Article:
And this may not be the last time that this company is in the crosshairs of that concern. Asked whether its decision applies to the whole city or just this one location, McComb told us, “Just that spot. We have many brand fans in SF.” 

Comments

We set a precedent against such predatory rent offers from big chains. Let's keep it up! :)

Posted by Eric Brooks on Oct. 10, 2013 @ 7:36 pm

space? How, exactly? And what else do you object to? Restaurants? Bars?

Let's just shut down the entire local economy just so nothing every changes. How is that "progressive"? It's the exact opposite.

Posted by Guest on Oct. 11, 2013 @ 6:46 am

There actually is a moratorium on new restaurants on Valencia to protect the small businesses that have been there for 10+ years. These are solid businsses that pay their rents and turned the neighborhood from a wasteland of boarded up storefronts into a community. They moved into Valencia when places like Jack Spade wouldn't dare consider it. Don't those businesses deserve to stay in business? Don't they deserve respect from landlords who once couldn't find a business to move into their commercial space? If only progress matters, than Valencia would become a ghetto of restaurants and bars frequented only by the wealthy, because bars and restaurants make a far bigger profit margin than a bookstore, a record store, an independent movie theater, or a shoe repair shop. When you use the word progress to describe landlords who can charge triple the rent from what it was two years ago, that only describes progress for landlords - who represent a minority group in the community of people that live and work in the Mission. Not so for the longtime residents and businesses of the neighborhood. For most of us, risign rents is a big step backwards. We are not NIMBYS, we are not a vocal minority, we are a community. And communities thrive best on diversity.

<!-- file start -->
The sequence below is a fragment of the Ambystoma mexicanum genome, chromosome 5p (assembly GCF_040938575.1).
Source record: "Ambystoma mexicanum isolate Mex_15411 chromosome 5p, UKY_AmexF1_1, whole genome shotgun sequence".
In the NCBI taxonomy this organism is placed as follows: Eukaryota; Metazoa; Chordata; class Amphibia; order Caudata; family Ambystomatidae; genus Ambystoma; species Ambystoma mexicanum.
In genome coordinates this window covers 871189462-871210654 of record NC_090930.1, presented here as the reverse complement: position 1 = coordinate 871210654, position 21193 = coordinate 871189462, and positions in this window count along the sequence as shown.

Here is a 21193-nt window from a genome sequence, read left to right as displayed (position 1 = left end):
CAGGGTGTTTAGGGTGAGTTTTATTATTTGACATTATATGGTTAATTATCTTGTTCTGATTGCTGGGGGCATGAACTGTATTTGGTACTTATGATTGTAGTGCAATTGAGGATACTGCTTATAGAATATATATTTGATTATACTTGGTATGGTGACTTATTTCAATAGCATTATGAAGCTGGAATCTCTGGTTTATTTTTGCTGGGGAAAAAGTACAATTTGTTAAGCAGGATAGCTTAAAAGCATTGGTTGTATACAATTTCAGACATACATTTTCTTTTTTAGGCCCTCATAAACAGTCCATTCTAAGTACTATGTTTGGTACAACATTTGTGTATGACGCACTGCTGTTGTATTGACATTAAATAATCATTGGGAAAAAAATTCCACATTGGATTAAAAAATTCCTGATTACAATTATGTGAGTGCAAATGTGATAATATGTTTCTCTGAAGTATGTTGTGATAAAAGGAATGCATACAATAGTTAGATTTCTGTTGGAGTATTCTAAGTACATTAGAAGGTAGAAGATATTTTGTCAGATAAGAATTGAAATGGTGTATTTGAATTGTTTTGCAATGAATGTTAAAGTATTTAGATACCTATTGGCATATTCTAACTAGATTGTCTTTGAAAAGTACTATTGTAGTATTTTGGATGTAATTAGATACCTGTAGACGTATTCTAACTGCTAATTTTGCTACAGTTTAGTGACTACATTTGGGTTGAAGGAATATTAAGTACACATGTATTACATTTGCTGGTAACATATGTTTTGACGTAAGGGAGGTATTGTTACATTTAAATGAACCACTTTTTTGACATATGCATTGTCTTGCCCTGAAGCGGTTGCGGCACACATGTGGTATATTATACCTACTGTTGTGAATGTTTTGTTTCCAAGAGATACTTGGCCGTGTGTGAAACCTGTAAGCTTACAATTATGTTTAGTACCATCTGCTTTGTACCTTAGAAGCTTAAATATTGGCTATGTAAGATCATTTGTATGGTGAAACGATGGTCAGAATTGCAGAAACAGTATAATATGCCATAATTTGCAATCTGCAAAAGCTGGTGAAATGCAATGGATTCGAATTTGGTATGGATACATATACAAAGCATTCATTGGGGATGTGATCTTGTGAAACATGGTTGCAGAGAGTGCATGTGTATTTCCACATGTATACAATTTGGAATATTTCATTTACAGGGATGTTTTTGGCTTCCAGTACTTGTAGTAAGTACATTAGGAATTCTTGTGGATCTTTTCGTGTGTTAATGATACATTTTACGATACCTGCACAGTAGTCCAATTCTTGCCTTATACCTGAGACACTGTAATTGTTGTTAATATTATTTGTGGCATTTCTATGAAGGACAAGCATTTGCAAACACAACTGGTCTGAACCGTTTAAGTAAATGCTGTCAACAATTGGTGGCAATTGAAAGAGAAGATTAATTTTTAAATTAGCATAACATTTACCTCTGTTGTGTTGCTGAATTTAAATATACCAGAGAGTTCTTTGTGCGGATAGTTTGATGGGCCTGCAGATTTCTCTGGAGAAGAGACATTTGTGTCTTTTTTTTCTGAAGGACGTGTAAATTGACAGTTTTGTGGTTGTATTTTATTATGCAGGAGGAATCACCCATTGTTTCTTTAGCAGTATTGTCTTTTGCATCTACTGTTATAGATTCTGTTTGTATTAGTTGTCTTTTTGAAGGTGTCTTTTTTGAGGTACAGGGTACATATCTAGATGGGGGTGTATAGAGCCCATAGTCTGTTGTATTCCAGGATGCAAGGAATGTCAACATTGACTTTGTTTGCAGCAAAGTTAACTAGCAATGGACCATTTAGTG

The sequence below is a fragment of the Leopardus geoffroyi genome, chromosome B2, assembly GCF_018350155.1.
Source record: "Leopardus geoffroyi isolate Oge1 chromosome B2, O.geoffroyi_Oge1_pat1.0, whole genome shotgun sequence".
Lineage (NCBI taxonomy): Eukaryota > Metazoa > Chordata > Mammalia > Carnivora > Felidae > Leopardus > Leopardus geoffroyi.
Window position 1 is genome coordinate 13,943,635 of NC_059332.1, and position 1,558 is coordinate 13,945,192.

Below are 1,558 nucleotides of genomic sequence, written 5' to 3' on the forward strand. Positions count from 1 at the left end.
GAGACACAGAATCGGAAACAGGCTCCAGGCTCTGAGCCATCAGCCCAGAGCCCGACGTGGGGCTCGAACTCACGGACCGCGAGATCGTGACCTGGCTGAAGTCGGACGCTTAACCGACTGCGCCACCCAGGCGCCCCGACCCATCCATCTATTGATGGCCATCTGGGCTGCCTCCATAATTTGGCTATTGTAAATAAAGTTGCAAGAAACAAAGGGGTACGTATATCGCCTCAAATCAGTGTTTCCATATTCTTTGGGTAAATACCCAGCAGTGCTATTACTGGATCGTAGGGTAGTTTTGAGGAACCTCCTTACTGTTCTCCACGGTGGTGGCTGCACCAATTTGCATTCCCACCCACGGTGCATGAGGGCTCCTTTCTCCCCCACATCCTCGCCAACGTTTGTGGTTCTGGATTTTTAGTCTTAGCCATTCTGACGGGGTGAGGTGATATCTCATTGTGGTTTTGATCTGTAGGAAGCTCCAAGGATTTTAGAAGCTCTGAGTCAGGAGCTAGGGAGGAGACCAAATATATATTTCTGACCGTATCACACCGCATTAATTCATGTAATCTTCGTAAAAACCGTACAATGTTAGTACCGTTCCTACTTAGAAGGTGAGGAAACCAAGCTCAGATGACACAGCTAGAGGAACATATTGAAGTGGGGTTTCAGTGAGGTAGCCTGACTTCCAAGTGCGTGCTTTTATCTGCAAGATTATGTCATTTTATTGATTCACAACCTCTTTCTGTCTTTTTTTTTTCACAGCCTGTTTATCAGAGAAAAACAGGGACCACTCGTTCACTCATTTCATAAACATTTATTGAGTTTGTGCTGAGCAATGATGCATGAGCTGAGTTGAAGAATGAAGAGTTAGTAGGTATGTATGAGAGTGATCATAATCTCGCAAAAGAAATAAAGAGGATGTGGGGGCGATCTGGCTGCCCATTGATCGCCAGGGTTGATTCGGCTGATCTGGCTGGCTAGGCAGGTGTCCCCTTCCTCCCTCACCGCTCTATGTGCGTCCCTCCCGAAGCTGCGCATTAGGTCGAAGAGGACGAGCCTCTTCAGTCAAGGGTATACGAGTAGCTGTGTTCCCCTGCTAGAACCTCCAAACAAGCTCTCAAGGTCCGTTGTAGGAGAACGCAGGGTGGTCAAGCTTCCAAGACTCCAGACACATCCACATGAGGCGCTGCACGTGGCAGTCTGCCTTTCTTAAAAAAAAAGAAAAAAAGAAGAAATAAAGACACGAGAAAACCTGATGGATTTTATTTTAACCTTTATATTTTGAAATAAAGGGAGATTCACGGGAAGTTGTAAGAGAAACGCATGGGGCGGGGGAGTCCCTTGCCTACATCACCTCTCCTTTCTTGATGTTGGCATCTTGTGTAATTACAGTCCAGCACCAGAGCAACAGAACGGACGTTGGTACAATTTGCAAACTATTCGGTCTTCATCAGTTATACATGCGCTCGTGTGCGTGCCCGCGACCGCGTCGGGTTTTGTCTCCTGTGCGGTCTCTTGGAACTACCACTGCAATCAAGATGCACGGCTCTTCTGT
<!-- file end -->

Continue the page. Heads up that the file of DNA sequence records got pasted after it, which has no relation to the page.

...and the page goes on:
Posted by Guest on Oct. 11, 2013 @ 10:43 am

There are just some special interest groups trying to ram their agenda on the silent majority who just want a better choice for shopping and entertainment.

If there really was a community in the Mission, then all the crime, drug use, prostitution and general squalor that pervades the area would not be tolerated. You would be out there working with volunteer groups and charities and churches to help the poor and the needy.

But of course you would never do that. you'd much rather meddle ideologically and try and punish people for trying to bring more prosperity into the raea.

You are 100% a hypocrite. You are simply envious of those who succeed and want to score some cheap points against them.

Posted by Guest on Oct. 11, 2013 @ 10:55 am

young white hipsters who in theory like to show their liberal credentials by claiming to care about the hispanics but, on a day to day basis, do not deal with them and wouldn't be seen dead in the nasty bodega's, preferring the sanitized burrito places where the menu's are in English and where it appears that the staff sometimes wash their hands.

Gentrification cannot come quickly enough and i have done my part, overseeing the conversion of five rental units to owner occupancy.

Posted by anon on Oct. 11, 2013 @ 11:33 am

Or maybe you just oversaw the conversion of five eighths of your brain to cottage cheese. Either way, you're clearly very important.

Posted by Lucretia Snapples on Oct. 11, 2013 @ 1:07 pm
Posted by Guest on Oct. 11, 2013 @ 1:21 pm

and Frank Fung didn't buy her bullshit.
He asked, how much are you paying per month?
Ms. Xides wouldn't directly answer the question with a flat figure for their monthly rent.

Xides, fudging: "We're paying market rate for a retail space in that neighborhood."
Fung: "How much?"
Xides, fudging: "$3-4 per sq. ft."
Fung: "How many sq. ft.?"
Xides, fudging: "Around 2,000 sq. ft."

Fung: "How much do you intend to spend on renovations?"
Xides, not fudging: "More than a couple of hundred thousand dollars."

Fudge that. $200,000 on renovations.

Posted by Guest on Oct. 11, 2013 @ 2:33 am

this might be the dumbest thing I've ever read

Posted by Guest on Oct. 10, 2013 @ 8:21 pm

Slow The Man Down

(To the tune, of course, of "Blow The Man Down")

As I took a walk on Valencia Street,
Slow down, slow the Man down!
Some big, gleaming chain stores my poor eyes did greet -
Give us some time to slow the Man down!

There was Jack Spade and Kate Spade and Starbucks as well,
Slow down, slow the Man down!